194 Adverse Conditions a Benefit to the Eyes
All this is directly contrary to my own experience. Children might be bored by books in excessively small print; but I have never seen any reason for supposing that their eyes or any other eyes, would be harmed by such type. On the contrary, the reading of fine print, when it can be done without discomfort, has invariably proved to be beneficial, and the dimmer the light in which it can be read, and the closer to the eyes it can be held, the greater the benefit. By this means severe pain in the eyes has been relieved in a few minutes or even instantly. The reason is that fine print cannot be read in a dim light and close to the eyes unless the eyes are re laxed, whereas large print can be read in a good light and at ordinary reading distance although the eyes may be under a strain. When fine print can be read under ad verse conditions, the reading of ordinary print under ordinary conditions is vastly improved. In myopia it may be a benefit to strain to see fine print, because my opia is always lessened when there is a strain to see near objects, and this has sometimes counteracted the ten dency to strain in looking at distant objects, which is always associated with the production of myopia. Even straining to see print so fine that it cannot be read is a benefit to some myopes.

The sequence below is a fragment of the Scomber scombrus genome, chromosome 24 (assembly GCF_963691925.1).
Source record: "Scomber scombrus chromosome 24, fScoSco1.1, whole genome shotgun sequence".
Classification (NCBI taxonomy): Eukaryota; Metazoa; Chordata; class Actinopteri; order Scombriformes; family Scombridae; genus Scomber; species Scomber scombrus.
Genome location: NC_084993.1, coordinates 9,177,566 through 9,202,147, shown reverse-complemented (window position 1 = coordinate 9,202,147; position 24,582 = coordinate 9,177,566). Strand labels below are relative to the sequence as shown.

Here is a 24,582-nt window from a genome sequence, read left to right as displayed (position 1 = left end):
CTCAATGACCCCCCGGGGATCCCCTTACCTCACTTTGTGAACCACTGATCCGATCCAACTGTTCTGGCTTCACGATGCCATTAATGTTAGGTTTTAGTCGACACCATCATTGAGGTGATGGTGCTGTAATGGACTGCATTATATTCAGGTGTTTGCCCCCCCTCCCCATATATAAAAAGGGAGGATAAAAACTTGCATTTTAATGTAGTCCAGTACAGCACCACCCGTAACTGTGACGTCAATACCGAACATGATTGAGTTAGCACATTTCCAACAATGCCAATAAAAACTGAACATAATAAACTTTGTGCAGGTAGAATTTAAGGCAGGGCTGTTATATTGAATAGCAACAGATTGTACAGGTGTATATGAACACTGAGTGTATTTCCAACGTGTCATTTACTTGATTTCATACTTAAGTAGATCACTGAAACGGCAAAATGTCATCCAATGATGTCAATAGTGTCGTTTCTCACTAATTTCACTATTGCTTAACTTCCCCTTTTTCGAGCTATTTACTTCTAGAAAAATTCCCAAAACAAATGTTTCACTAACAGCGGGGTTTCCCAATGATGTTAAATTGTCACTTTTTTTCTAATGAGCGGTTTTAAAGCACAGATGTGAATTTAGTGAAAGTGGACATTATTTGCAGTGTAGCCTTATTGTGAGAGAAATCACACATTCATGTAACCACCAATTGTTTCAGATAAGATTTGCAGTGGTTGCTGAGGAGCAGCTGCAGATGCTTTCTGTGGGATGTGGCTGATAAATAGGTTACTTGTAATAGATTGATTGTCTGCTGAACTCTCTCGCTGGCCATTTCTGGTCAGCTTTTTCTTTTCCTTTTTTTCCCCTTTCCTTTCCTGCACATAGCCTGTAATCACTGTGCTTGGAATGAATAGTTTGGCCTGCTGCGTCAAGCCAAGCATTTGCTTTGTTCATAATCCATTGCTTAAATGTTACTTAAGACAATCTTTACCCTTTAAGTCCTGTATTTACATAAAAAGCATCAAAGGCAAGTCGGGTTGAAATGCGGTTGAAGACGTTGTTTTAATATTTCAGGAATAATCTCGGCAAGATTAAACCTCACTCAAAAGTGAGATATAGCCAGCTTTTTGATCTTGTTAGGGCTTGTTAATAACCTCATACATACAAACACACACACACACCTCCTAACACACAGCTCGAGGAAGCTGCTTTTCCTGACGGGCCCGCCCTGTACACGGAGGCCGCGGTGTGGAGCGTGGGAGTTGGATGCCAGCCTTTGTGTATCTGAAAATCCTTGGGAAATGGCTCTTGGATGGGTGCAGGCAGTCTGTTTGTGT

Persons who wish to preserve their eyesight are fre quently warned not to read in moving vehicles; but since under modern conditions of life many persons have to spend a large part of their time in moving vehicles, and many of them have no other time to read, it is useless to expect that they will ever discontinue the practice. Fortunately the theory of its injuriousness is not borne out by the facts. When the object regarded is moved more or less rapidly, strain and lowered vision are, at